How to secure your information with ISO 27001

Financial services firms might feel reluctant to commit too much time and resource to information security – especially when they are small or at an early stage. But firms cannot just ignore the significant threat of cyber risks and they are required to comply with the relevant regulations.

A practical and flexible solution is to seek certification from the international information security standard ISO 27001. This standard, along with ISO 27002, represents a useful and flexible framework which lays out the possible controls they could implement against cyber risk.

There are a series of steps that firms must follow to become ISO-certificated, and the standard was updated in October 2022 with changes that firms must implement by October 2025 to remain certificated.

Our cyber security experts Nick Gumbley and Will Finn – who have extensive experience both in carrying out and preparing firms for an ISO audit – recently held a webinar on how to use ISO 27001 to secure your company’s information.

 

Why should firms become certified?

It’s a fair question: why should you voluntarily undertake a certification process that requires a commitment of resource and staff time? Well, most firms recognise its value – including 93% of attendees at our webinar who were already certified or considering starting the journey.

That’s because the standard has many advantages:

  • It signals your information security compliance to customers and regulators: Being certified lets you demonstrate to customers and regulators that you are on top of information security risks and can act quickly when they arise.
  • It helps to manage supplier risk: When your firm outsources services to a supplier, you are still held responsible by the regulator for the information security around those services. Asking a prospective supplier if they are ISO 27001 certified is a good way to determine whether you can have confidence in their information security controls.
  • It is flexible and proportionate: Application of the standard can be scaled up or down in proportion to the size of your business and the risks you face.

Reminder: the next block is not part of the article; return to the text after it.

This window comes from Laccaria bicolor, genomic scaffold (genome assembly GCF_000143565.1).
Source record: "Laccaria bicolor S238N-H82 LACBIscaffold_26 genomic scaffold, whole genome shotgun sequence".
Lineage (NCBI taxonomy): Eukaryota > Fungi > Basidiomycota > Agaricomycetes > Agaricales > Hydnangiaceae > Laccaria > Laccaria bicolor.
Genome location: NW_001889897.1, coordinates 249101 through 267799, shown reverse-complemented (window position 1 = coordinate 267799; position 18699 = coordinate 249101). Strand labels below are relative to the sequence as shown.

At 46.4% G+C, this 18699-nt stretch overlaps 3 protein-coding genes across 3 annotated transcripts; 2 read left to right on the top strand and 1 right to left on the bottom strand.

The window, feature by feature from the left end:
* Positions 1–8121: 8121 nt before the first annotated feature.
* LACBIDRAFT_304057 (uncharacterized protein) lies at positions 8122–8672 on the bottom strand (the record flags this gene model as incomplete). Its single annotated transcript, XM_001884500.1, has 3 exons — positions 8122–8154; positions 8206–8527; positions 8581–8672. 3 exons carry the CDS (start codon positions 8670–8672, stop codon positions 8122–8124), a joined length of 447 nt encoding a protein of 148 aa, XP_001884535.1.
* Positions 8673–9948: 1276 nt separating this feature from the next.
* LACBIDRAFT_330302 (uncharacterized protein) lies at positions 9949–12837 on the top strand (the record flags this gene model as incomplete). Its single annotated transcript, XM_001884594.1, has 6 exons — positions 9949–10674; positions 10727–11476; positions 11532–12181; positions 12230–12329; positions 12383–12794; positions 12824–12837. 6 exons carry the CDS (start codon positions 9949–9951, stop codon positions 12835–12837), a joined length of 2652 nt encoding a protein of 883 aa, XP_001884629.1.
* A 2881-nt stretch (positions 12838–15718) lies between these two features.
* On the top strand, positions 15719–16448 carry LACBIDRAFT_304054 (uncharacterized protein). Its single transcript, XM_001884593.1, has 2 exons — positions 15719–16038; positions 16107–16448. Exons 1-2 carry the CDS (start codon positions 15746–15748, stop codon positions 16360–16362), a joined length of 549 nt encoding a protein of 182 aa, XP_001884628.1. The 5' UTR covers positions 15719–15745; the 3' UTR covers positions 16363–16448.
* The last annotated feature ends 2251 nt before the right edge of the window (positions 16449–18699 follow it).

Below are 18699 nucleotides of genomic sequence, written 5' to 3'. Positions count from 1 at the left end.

• It provides an off-the-shelf framework to ensure you implement the right controls: The standard specifies 93 possible controls that a firm might implement to manage information security risks. Certification takes firms through the useful process of understanding and justifying why they do or don’t need a particular control.

 

How do firms become certified?

Although a benefit of the standard is that firms can choose which controls are most appropriate for them, there are nonetheless seven controls that all firms must implement to become certified. These are found in Annex A of the standard, and ISO 27002 – a supplementary standard that provides guidance on implementing the controls. The mandatory controls include:

  • Leadership: Perhaps the key principle of the standard is that senior management must be committed to the process by leading on the establishment of an information security policy. One way of demonstrating this is to ensure a board member or senior manager chairs the company’s information security steering group.
  • Performance evaluation: The controls should be regularly monitored and tested so that you know if they are working and can detect any information security issues if they arise. This could be done with an internal or externally commissioned audit.
  • Improvement: Regulators will expect to see continuous improvement and corrective action taken to improve the controls over time.

 

The recent update to the standard brought in additional controls for firms to consider. These include a requirement to continually monitor access to the premises where data is kept, and measures to protect against data leaks and to carry out coding securely.

 

The journey to certification

When a firm applies for certification, they will be matched with a certification partner to work with them throughout the process and make the assessment. This involves eight steps:

  • Strategy and programme: Company leadership must first identify information security risks they face and the relevant regulatory requirements, then authorise a strategy to mitigate these risks.
  • Risk and requirements: A risk assessment should be carried out to inform that strategy.
  • Scope definition: Following the assessment, the firm should then define which controls should be implemented as a priority or later on – and report back on progress.
  • Gap analysis: Further testing should identify where the company’s policies are now and what should be prioritised to fill in any gaps in their information security preparedness.
  • Remediation: Even the best-prepared firms can still experience information security incidents, so the business must be prepared to respond to changing risks.
  • Stage 1 audit: At this point, the company is ready for the certification partner to come in and review their documentation. The partner will point out any improvements that are needed.
  • Stage 2 audit: When corrective changes have been made, the partner will schedule the second and final stage audit.
  • Certification: If that audit is successful, certification will be granted.

 

Certification lasts for three years and the partner will return to carry out a surveillance audit at least once a year before ultimately deciding if the company should be recertified. But although this process sounds onerous, auditors are usually supportive and work with you –not against you – to improve your cyber security.

Ultimately, getting certified as ISO-compliant is not supposed to be a process that pulls you apart, but it will identify what you are doing right and where you can improve further. If you would like to discuss how to improve your own cyber security, contact us today.

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